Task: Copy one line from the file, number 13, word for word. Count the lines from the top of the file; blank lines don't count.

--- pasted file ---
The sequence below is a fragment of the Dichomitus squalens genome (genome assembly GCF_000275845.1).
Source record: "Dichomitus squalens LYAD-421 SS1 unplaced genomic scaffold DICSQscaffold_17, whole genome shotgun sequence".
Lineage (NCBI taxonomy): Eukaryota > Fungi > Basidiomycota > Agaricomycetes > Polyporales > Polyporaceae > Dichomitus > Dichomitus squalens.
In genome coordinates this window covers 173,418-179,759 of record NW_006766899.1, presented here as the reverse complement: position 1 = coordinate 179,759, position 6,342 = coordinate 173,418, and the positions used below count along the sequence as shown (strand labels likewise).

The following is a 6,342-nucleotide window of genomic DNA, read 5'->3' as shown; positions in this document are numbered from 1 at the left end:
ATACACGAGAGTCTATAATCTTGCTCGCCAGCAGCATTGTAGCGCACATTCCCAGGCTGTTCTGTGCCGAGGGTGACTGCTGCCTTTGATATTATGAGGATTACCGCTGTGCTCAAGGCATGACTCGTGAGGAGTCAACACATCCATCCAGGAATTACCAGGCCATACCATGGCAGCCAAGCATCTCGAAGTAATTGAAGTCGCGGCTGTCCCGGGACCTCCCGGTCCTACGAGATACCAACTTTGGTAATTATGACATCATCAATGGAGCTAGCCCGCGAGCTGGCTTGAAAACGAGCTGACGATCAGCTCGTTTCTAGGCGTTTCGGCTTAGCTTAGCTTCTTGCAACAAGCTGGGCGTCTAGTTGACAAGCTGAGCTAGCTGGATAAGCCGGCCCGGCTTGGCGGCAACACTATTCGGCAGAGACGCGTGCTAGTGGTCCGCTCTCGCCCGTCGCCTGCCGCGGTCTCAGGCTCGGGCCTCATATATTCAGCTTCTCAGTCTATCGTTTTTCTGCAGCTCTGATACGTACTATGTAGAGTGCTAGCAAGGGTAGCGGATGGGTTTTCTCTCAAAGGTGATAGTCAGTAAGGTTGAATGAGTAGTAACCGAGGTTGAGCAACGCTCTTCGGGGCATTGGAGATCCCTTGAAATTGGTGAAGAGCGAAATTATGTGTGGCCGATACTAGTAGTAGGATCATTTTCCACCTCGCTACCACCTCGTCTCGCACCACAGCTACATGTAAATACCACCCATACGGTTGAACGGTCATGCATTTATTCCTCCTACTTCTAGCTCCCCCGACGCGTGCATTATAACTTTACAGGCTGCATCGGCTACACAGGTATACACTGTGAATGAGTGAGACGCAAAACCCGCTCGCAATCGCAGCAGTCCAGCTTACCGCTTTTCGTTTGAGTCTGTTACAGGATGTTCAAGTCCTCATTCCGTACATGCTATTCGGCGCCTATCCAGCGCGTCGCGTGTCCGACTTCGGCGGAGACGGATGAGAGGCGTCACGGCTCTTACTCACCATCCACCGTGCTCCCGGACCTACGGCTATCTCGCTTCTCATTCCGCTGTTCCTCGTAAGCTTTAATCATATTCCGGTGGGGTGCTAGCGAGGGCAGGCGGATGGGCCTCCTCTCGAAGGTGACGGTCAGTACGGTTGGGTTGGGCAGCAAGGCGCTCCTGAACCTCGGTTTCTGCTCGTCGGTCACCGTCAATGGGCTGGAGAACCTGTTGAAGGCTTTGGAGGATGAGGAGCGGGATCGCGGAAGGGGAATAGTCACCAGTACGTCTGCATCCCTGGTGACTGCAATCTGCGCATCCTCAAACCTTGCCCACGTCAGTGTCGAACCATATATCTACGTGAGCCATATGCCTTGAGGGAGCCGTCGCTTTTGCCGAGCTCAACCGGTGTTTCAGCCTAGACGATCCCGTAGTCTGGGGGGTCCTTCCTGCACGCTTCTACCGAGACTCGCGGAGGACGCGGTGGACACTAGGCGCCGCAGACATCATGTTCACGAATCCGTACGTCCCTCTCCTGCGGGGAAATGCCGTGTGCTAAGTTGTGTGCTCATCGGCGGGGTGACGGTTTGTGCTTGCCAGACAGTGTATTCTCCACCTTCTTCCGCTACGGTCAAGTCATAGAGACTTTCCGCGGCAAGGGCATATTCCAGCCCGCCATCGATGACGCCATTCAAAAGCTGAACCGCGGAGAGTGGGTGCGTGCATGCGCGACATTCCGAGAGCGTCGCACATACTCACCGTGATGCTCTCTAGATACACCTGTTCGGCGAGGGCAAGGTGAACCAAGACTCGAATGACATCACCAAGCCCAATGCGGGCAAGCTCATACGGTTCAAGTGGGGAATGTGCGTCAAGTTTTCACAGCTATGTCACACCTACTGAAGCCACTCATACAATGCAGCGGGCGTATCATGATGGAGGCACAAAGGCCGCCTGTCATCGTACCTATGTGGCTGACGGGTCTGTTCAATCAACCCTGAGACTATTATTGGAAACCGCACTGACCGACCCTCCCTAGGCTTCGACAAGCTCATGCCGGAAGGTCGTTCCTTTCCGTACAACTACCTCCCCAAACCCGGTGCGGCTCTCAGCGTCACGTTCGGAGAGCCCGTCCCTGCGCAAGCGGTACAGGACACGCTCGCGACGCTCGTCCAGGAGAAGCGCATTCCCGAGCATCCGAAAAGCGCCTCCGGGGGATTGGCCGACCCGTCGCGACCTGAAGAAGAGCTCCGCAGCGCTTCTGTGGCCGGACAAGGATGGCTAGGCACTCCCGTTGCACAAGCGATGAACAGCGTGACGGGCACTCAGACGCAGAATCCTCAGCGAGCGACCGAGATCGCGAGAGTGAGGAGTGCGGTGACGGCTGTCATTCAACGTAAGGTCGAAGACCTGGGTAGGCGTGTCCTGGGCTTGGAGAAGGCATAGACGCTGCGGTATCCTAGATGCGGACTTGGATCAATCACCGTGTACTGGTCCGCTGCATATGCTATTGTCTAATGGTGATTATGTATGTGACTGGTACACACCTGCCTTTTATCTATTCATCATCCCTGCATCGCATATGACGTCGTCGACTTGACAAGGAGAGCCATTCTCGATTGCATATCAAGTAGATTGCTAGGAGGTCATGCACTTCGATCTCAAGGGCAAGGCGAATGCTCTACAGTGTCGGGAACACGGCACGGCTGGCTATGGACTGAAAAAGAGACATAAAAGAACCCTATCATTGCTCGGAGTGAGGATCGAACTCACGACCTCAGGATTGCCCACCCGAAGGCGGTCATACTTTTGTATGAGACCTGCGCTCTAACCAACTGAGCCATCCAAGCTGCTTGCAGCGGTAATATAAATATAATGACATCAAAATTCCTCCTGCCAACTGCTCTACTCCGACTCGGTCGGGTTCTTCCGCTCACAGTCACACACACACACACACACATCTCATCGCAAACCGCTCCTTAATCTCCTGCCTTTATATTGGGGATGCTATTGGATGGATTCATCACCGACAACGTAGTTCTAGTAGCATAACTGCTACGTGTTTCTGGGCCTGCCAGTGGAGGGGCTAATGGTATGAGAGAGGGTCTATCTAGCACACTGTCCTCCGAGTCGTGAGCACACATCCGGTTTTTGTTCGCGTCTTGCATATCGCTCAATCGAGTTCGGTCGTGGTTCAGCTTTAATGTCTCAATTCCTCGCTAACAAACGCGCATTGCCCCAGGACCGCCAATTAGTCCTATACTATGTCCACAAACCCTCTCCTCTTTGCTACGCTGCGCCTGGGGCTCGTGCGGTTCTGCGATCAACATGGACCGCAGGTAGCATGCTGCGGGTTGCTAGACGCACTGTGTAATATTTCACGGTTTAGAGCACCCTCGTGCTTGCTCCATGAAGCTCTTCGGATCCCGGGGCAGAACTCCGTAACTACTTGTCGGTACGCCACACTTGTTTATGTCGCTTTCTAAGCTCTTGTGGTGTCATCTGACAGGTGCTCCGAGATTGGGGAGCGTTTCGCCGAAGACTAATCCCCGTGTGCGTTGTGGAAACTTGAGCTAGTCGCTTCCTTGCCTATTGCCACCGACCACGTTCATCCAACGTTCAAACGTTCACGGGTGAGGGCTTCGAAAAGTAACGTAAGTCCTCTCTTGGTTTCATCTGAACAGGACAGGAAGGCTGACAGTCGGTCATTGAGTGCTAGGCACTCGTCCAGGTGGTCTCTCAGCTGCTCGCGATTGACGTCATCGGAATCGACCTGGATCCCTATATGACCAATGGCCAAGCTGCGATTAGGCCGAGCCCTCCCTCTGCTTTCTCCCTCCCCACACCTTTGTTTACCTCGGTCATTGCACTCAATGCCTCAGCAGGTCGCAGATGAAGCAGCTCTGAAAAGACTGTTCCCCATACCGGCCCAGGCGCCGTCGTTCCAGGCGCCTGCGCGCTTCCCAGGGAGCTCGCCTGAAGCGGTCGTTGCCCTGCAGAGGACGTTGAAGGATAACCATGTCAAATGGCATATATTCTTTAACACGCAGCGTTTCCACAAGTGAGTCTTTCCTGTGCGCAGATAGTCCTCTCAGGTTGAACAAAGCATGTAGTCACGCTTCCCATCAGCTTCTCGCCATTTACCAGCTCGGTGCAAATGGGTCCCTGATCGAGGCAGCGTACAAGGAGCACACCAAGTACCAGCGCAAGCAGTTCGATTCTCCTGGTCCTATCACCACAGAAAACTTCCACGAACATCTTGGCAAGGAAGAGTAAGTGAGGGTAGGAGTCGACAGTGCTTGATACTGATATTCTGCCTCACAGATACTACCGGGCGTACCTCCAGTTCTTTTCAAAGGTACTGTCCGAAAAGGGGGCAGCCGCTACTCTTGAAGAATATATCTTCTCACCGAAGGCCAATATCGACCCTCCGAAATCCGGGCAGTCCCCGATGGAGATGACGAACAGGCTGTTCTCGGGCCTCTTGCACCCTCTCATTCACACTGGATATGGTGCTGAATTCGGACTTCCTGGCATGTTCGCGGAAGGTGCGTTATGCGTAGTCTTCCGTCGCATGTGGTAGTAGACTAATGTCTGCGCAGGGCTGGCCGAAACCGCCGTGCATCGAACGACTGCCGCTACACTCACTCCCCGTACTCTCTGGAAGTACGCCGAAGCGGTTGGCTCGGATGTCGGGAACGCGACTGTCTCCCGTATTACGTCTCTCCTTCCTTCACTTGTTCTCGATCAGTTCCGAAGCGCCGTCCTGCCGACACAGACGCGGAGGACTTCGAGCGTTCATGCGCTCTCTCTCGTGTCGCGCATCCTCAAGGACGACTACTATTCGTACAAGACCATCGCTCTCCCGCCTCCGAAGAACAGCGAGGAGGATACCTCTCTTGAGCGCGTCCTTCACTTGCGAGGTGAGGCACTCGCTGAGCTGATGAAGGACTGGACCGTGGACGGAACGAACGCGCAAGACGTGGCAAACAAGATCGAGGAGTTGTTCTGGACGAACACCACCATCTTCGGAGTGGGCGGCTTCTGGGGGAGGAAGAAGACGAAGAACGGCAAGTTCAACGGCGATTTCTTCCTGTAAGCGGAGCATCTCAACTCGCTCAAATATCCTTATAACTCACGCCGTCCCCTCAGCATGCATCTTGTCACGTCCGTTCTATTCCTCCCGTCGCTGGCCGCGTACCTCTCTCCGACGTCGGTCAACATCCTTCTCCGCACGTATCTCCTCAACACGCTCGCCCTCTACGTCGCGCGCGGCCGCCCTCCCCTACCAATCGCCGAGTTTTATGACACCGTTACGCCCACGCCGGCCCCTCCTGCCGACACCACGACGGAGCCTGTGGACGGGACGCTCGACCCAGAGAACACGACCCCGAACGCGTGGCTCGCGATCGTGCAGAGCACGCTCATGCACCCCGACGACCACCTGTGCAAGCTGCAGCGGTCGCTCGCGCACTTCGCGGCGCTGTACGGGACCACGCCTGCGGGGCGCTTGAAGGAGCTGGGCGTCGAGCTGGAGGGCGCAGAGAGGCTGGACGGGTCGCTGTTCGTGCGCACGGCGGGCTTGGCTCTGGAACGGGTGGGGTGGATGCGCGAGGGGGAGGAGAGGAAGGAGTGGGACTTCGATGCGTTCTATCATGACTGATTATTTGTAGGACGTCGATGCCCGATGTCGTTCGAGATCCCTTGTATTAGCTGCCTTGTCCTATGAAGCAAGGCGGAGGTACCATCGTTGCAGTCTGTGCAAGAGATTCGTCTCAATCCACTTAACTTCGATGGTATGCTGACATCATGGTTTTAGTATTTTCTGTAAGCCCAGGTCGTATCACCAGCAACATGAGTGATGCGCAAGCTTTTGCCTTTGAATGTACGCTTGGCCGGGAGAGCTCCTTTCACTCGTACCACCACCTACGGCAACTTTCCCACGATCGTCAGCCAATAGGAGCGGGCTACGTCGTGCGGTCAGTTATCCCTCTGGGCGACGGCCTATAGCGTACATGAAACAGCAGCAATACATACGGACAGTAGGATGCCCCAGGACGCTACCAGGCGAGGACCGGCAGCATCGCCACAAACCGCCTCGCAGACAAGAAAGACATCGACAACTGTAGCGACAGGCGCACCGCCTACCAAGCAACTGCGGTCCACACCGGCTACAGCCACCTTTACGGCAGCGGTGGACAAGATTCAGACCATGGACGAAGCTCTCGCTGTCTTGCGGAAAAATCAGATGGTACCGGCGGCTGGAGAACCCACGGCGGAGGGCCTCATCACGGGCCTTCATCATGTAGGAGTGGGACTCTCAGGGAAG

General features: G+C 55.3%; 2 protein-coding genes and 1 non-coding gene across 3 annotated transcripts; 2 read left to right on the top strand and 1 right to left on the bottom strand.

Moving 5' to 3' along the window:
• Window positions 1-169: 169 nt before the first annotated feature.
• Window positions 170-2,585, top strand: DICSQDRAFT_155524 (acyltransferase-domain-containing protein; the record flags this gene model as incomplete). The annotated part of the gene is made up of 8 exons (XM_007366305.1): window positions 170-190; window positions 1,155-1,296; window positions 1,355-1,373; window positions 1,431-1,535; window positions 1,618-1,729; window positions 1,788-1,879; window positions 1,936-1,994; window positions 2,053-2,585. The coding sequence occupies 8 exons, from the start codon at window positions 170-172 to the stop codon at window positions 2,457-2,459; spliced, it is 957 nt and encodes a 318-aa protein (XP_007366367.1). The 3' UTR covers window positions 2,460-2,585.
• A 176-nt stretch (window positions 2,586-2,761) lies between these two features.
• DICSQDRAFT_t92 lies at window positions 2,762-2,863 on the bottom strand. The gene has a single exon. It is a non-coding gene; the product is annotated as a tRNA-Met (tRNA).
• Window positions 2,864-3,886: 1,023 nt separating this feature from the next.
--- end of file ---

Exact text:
• Window positions 2,864-3,886: 1,023 nt separating this feature from the next.